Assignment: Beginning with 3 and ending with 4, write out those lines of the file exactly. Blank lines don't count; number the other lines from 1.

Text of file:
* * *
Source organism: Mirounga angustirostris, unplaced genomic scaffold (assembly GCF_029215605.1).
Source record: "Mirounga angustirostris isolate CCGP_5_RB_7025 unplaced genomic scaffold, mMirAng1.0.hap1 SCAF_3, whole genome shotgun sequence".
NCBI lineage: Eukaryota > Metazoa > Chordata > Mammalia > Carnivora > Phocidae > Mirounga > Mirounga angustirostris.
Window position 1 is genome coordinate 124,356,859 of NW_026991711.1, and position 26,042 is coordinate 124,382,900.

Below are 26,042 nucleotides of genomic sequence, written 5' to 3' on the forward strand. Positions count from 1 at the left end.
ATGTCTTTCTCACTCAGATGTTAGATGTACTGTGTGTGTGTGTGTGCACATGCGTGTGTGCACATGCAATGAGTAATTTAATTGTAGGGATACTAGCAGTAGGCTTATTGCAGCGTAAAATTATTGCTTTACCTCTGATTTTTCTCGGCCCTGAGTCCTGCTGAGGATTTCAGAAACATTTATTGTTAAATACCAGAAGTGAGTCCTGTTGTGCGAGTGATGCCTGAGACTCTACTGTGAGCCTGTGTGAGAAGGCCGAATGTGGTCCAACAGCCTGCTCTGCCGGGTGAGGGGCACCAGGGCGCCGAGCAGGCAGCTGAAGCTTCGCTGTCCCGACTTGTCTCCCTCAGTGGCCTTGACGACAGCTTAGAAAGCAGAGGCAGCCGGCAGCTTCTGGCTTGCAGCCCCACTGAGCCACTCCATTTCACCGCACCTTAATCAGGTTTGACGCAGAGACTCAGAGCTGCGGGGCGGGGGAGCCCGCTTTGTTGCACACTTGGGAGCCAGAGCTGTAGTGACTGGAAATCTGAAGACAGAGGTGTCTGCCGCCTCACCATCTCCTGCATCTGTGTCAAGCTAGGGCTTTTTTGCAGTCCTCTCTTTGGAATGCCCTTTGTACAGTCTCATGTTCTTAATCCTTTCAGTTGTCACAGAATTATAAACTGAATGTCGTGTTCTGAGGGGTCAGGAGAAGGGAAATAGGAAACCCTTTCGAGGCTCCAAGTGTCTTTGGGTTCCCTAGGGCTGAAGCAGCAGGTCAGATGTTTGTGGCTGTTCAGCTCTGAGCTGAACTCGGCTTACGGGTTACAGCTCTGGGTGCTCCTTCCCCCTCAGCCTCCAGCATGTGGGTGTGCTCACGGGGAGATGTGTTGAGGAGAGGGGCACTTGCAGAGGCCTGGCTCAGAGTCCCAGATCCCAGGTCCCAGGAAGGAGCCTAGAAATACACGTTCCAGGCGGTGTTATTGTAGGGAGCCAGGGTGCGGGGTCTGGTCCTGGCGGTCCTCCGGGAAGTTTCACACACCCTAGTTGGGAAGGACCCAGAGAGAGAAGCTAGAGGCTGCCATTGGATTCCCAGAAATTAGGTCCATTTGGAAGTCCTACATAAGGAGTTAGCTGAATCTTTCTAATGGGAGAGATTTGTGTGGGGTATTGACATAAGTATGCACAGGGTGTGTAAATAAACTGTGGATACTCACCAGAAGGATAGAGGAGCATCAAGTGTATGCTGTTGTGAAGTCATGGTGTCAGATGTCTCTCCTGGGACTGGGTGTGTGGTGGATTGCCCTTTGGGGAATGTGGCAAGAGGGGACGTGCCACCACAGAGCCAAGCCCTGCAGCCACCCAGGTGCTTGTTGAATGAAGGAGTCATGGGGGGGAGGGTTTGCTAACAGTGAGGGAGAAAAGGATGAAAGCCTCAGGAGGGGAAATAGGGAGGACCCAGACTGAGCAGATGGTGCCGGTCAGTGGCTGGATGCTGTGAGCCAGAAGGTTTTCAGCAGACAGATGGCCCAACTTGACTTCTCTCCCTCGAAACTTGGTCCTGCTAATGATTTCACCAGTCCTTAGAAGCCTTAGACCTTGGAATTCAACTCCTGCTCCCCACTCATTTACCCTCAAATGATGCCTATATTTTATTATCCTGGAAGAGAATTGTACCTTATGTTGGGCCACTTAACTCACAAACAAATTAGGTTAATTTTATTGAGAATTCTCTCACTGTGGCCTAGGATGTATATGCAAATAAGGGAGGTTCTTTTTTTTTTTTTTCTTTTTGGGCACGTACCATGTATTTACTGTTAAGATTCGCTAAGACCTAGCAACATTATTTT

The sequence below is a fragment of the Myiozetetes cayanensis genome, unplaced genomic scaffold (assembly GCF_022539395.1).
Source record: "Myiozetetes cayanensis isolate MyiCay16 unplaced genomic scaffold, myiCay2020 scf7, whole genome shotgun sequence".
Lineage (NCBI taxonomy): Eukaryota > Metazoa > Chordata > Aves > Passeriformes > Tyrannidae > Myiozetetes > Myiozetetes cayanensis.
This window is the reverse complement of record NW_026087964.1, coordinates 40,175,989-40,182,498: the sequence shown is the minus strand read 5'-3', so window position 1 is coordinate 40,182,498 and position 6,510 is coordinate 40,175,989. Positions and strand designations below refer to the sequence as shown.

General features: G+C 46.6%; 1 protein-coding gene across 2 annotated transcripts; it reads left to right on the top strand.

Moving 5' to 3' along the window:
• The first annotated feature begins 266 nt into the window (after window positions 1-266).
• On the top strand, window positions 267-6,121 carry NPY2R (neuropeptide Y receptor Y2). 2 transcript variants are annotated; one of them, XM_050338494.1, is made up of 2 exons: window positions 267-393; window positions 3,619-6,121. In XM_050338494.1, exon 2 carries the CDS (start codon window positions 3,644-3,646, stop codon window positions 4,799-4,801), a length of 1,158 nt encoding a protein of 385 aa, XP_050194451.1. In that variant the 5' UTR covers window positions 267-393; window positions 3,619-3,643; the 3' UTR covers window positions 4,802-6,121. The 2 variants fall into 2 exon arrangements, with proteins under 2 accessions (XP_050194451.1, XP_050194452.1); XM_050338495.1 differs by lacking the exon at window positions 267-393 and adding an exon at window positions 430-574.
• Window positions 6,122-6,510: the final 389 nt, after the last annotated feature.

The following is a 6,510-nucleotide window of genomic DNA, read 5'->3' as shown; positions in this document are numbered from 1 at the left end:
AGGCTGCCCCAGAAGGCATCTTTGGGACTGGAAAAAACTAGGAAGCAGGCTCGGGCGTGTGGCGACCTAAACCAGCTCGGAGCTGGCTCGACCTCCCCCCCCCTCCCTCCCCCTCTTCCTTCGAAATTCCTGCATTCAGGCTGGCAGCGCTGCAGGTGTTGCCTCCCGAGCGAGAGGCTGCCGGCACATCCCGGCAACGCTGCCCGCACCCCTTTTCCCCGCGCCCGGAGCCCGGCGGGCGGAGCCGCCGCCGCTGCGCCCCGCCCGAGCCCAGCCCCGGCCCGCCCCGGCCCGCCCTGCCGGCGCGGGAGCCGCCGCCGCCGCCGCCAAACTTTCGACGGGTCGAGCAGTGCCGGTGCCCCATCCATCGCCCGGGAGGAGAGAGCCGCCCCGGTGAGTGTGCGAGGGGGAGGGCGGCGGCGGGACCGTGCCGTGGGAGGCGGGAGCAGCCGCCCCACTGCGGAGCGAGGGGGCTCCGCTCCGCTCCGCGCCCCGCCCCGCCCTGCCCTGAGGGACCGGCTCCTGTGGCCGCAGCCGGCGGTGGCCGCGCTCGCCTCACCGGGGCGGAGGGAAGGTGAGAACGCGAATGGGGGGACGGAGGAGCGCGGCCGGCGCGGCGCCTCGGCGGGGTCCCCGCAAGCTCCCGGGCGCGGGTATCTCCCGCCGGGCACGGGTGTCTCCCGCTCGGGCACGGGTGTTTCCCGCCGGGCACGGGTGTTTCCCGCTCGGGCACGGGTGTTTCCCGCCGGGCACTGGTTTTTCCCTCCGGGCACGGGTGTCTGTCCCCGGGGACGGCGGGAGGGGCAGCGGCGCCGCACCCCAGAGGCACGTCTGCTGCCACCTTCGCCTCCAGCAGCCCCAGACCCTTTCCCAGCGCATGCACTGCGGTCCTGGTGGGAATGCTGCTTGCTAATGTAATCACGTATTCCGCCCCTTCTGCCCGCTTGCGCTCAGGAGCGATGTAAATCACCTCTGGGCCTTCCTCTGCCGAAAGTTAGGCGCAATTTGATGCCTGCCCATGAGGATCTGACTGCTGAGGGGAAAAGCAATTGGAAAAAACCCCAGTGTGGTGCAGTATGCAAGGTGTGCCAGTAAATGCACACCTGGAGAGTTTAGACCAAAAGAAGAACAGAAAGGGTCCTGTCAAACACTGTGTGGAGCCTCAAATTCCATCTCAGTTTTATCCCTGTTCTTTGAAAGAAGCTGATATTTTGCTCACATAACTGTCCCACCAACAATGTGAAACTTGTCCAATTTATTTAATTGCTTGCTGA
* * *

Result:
NCBI lineage: Eukaryota > Metazoa > Chordata > Mammalia > Carnivora > Phocidae > Mirounga > Mirounga angustirostris.
Window position 1 is genome coordinate 124,356,859 of NW_026991711.1, and position 26,042 is coordinate 124,382,900.